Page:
Elizabeth A. Sackler Center for Feminist Art: The Dinner Party: Heritage Floor: Sylvia Pankhurst

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Judy Chicago (American, b. 1939). The Dinner Party (Heritage Floor; detail), 1974–79. Porcelain with rainbow and gold luster, 48 x 48 x 48 ft. (14.6 x 14.6 x 14.6 m). Brooklyn Museum, Gift of the Elizabeth A. Sackler Foundation, 2002.10. © Judy Chicago. Photograph by Jook Leung Photography

Sylvia Pankhurst
b. 1882, Manchester, England; d. 1960, Addis Ababa, Ethiopia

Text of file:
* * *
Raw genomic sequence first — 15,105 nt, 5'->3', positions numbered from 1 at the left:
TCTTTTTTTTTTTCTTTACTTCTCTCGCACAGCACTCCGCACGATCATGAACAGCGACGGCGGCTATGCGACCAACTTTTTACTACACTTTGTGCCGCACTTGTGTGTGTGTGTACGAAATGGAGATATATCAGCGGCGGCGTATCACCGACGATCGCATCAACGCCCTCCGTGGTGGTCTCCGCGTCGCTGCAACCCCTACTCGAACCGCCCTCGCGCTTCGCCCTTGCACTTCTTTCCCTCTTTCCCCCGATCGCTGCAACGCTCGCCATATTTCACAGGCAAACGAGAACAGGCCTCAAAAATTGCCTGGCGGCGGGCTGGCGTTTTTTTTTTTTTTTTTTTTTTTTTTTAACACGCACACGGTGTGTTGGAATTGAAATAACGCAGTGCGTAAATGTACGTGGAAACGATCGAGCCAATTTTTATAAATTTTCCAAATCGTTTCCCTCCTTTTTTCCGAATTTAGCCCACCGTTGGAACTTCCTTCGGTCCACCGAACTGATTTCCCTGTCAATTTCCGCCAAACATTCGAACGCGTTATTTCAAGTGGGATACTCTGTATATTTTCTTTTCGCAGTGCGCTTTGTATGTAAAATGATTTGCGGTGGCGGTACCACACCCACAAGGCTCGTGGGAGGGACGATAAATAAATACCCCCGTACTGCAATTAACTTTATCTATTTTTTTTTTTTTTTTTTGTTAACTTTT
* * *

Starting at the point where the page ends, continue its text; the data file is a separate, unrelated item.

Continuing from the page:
Born into the Pankhurst clan of radical activists, Sylvia Pankhurst adopted the socialist and feminist politics of her mother and father. In 1903, together with her mother Emmeline and sister Christabel, she founded the Women's Social and Political Union (WSPU), through which they coordinated a militant campaign to obtain the vote for women. Sylvia was imprisoned many times and participated in hunger strikes, but she drew the line at arson, a tactic adopted by Emmeline, Christabel, and other militants around 1912. She broke with the WSPU and concentrated on building the rank-and-file constituency of the Labour Party. In 1914, she started a socialist newspaper, the Women's Dreadnought, aimed at working-class women. The outbreak of World War I created additional tension between Sylvia and her family, as Emmeline and Christabel threw themselves into the war effort and became fervent nationalists. Sylvia was appalled; she was a pacifist and, unlike her mother and sister, had never repudiated her socialist commitments. She co-founded the Women's Peace Army and campaigned against the war in the Dreadnought; with Dr. Barbara Tchaykovsky, she opened four mother-and-baby clinics in London. Her support of the Russian Revolution (1917) in the pages of her paper brought a charge of sedition, and she spent five months in prison. Her relationship with an Italian socialist produced a child but she refused to marry. Sylvia Pankhurst was a vocal opponent of fascism; in the 1930s, she supported the Republicans in Spain, assisted Jewish refugees from Nazi Germany, and opposed the Italian invasion of Ethiopia. After World War II, she moved to Addis Ababa and remained there for the rest of her life.

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